Labor Secretary Raymond J. Donovan yesterday proposed a plan to crack down on busines paying workers below the federal minimum wage and engaging in other abuses of worker rights guaranteed under the Fair Labor Standards Act.
Donovan outlined a five-point plan aimed at curbing so-called "sweatshop" operations in a speech prepared for delivery before the National Business Roundtable. The plan includes the following measures:
Civil fines of $2,500 to $10,000 "for repeated failure to keep payroll records," with the amount of the penalty being related to the extent of the offense.
Additional fines of $2,500 to $10,000 for repeated failure to pay the federal minimum wage -- currently $3.35 hourly -- and earned overtime.
Employer payment of back wages to the Department of Labor for employees who cannot be located for compensation.
Extending the statute of limitations under which FSLA violators can be prosecuted for labor law offenses.
Calculating back wages due employes in such a manner that no worker due back pay loses money because the statute of limitations has expired. This would be done by starting "the meter running on the statute of limitations at the time the investigation is initiated," Donovan said.
However, hours before the plan was released by the Labor Department, Donovan himself -- in testimony before the House labor standards subcommittee -- was accused of attempting to undermine the labor law.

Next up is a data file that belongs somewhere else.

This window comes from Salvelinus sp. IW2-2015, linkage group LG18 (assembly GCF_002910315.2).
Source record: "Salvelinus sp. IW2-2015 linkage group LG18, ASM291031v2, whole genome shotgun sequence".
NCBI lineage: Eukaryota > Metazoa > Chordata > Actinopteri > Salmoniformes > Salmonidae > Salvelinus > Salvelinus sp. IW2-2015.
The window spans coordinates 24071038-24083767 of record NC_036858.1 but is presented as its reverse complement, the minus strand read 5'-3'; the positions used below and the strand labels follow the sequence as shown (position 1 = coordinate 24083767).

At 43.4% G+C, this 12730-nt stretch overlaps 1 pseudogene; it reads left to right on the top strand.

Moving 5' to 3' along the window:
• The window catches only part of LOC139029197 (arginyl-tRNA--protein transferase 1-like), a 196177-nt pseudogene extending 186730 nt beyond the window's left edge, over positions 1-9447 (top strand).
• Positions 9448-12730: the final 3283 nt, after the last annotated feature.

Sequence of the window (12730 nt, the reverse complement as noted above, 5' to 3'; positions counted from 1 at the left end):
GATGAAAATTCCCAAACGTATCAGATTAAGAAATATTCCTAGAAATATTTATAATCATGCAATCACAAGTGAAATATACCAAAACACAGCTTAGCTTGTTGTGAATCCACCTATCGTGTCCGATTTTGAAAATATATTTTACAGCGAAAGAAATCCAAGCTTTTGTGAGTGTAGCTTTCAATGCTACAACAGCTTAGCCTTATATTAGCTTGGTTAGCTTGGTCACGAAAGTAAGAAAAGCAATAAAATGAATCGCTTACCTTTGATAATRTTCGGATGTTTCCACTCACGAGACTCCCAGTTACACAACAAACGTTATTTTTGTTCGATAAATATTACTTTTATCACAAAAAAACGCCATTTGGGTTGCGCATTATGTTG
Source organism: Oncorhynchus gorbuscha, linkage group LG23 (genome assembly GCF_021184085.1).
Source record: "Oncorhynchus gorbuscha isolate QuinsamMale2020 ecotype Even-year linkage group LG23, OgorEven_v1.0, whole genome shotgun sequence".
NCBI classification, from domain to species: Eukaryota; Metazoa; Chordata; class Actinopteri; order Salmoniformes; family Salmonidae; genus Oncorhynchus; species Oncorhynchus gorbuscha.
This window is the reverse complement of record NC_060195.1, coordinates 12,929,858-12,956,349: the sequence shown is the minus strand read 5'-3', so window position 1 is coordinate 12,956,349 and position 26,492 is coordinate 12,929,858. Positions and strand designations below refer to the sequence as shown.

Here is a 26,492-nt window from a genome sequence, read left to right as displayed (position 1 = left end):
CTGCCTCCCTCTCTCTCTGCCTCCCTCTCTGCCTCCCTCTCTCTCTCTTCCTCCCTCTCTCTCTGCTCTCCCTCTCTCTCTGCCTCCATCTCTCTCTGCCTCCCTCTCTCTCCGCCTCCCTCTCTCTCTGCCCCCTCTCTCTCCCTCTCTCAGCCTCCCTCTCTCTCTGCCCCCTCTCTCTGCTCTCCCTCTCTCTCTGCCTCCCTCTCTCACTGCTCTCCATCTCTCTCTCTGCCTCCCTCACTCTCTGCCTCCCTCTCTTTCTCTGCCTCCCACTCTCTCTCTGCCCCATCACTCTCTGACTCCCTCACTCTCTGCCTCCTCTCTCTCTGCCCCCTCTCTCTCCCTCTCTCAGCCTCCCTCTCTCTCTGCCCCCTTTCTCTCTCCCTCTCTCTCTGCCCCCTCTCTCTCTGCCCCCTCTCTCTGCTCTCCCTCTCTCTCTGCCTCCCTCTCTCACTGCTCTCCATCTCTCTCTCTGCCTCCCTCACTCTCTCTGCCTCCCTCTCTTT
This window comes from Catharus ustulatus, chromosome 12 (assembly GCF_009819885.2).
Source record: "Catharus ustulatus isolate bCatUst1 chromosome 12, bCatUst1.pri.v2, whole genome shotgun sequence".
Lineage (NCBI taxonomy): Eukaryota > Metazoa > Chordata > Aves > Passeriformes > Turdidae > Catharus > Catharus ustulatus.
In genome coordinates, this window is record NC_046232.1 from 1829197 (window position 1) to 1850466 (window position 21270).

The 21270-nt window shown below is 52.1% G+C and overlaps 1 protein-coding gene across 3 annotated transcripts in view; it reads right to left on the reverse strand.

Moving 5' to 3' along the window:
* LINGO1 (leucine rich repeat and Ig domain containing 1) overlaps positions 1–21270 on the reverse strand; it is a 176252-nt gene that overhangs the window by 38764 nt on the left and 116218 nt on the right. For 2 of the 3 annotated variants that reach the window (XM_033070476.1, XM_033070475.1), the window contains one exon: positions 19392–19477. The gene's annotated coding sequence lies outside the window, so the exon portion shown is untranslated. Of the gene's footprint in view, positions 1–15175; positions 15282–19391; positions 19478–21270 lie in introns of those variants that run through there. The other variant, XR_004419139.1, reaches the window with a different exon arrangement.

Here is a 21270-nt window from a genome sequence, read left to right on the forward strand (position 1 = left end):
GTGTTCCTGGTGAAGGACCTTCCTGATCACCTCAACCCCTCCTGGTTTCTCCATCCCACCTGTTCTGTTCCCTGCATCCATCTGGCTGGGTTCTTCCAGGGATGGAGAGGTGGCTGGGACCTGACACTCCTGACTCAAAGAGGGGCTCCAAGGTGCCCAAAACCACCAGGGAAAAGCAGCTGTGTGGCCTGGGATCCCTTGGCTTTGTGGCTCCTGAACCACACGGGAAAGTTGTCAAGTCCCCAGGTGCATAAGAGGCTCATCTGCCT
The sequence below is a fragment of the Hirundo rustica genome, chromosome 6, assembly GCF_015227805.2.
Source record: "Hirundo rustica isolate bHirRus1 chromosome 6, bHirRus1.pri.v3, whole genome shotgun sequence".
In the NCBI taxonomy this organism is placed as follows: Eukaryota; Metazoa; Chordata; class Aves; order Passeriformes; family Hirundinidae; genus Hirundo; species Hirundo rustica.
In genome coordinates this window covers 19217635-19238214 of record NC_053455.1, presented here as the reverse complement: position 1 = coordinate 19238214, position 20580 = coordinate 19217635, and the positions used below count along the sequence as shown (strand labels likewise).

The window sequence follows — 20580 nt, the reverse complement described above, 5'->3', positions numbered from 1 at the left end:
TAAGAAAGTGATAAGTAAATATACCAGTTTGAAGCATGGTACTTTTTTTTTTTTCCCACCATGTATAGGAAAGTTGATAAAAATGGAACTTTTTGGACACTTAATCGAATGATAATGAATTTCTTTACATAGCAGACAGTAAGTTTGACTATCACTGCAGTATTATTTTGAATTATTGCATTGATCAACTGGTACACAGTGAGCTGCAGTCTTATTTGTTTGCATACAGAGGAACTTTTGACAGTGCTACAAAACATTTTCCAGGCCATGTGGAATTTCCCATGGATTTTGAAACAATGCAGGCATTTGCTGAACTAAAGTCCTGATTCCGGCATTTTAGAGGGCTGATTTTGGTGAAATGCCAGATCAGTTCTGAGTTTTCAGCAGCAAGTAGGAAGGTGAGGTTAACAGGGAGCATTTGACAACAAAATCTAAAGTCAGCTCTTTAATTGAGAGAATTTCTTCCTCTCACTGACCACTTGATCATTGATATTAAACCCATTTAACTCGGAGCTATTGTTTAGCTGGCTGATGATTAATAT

Management and labor representatives appearing before the subcommittee said that Donovan's plan to repeal a 40-year-old prohibition against performing certain kinds of industrial work in the home would produce more sweatshops, exploit more children and bring more illegal aliens to the United States in search of work.
"Industrial homework has always been a way to violate the law with nearly total impunity," said Sol Chaikin, president of the International Ladies Garment Workers' Union.
"To argue, as the secretary of labor does, that legalization of homework would encourage enforcement of the law is to fly in the face of all experience and to reject the conclusions of common sense," Chaikin said.
Donovan was not at the hearing. But, in the speech to the business group, he rejected the allegation -- made by other labor leaders -- that he was playing on both sides of the sweatshop fence by enforcing laws on one side while repealing them on the other.
"We will be creating a regulatory framework that makes sense, penalizing the exploitation of workers wherever it exists, but not penalizing work," Donovan said.
The labor secretary said he is aware of the "loud and extremely harsh denunciation" of his agency's efforts to change laws affecting workers' safety and health and other labor-related matters. "We have been accused of being antiworker, when nothing could be further from the truth," Donovan said. b